Monday, 7 November 2016

Another Dark Day to Remember

Last night's tense standoff between the police and protesters in Sai Ying Pun
Beijing has put another nail in the coffin of Hong Kong's core values as a city with rule of law, freedom of speech, freedom of expression.

Today it announced its decision on how oaths should be taken -- basically saying if lawmakers will not pledge loyalty to Beijing then they cannot take office, and they must also say the oath properly.

This decision effectively bars two young localist legislators from taking office, and as a result making the process of them democratically voted in null and void.

The NPC Standing Committee's announcement this morning
It also sets the precedent that if Beijing doesn't like a law that Hong Kong has, it will change it on its own whim and we have no choice in the matter even though we have the Basic Law that was promised to be enacted in the Sino-British Joint Declaration of 1984.

China cannot allow what it calls "separatist" lawmakers to take office, as it could incite similar ideas in places like Tibet and Xinjiang.

But on the other hand, Hong Kong is different from these two regions -- the city has its own rule of law and other core values from its days under the British. Paramount leader Deng Xiaoping promised "one country, two systems" -- what happened to that pledge?

In the protest march yesterday afternoon, not everyone supported Youngspiration's Sixtus Baggio Leung Chung-hang and Yau Wai-ching when they mocked the oath, and said things like the People's Republic of "Chee-na", what some consider a derogatory term the Japanese used in World War II.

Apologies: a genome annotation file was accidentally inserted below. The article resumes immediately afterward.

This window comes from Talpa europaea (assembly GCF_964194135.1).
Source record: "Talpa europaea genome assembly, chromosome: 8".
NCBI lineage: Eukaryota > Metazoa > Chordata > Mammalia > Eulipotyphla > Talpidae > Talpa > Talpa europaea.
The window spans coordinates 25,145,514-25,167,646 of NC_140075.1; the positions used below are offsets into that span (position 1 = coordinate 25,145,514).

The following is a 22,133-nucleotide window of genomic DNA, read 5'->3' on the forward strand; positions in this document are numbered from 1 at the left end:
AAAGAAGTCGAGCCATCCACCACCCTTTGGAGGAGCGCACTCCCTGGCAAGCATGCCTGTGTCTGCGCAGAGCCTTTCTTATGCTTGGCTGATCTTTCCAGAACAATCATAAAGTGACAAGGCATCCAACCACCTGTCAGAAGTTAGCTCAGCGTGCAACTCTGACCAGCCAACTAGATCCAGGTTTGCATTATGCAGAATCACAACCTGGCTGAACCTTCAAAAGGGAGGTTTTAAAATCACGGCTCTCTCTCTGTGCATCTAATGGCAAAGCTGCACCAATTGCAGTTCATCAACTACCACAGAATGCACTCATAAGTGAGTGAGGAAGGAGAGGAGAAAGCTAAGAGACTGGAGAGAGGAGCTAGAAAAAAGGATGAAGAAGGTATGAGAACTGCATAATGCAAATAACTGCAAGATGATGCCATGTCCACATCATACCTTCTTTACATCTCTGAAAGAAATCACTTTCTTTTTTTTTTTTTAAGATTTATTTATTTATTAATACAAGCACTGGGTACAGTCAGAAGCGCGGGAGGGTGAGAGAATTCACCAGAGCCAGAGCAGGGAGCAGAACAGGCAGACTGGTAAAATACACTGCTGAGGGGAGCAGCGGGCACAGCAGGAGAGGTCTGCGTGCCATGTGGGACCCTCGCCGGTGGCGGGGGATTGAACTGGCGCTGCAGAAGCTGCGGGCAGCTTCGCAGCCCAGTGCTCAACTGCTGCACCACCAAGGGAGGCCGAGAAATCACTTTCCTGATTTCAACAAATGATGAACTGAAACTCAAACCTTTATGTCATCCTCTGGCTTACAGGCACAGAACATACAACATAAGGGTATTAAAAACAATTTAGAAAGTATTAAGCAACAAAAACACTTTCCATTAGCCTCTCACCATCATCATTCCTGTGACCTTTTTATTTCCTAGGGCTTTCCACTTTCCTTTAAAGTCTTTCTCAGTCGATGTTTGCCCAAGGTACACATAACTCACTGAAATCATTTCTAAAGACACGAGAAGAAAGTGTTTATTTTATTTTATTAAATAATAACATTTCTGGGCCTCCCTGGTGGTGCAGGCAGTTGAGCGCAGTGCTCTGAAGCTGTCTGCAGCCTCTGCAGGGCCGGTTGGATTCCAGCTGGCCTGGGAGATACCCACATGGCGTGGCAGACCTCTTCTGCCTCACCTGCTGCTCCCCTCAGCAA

Yau Wai-ching and Sixtus Leung are barred from taking office
But the protesters do support the fact the pair were democratically elected and that they should be allowed to be sworn in. With Beijing's interference, Hong Kong people don't know where they stand anymore -- their institutions are crumbling around them and they feel their confidence in the city they grew up in and love is not the one they knew before.

It's another sad milestone in Hong Kong, like August 31, 2014, when Beijing effectively ruled out open nominations for chief executive, that their applications had to be approved by a pro-Beijing body before being able to run.

Is it any wonder Hong Kong people are frustrated and some resort to violent tactics like last night?

 

2 comments:

  1. Oh no! Sounds really grim :'(

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    Replies
    1. HI Airchild -- Yes! It's scary and sad... there isn't much more we can do about it which makes people even more desperate...

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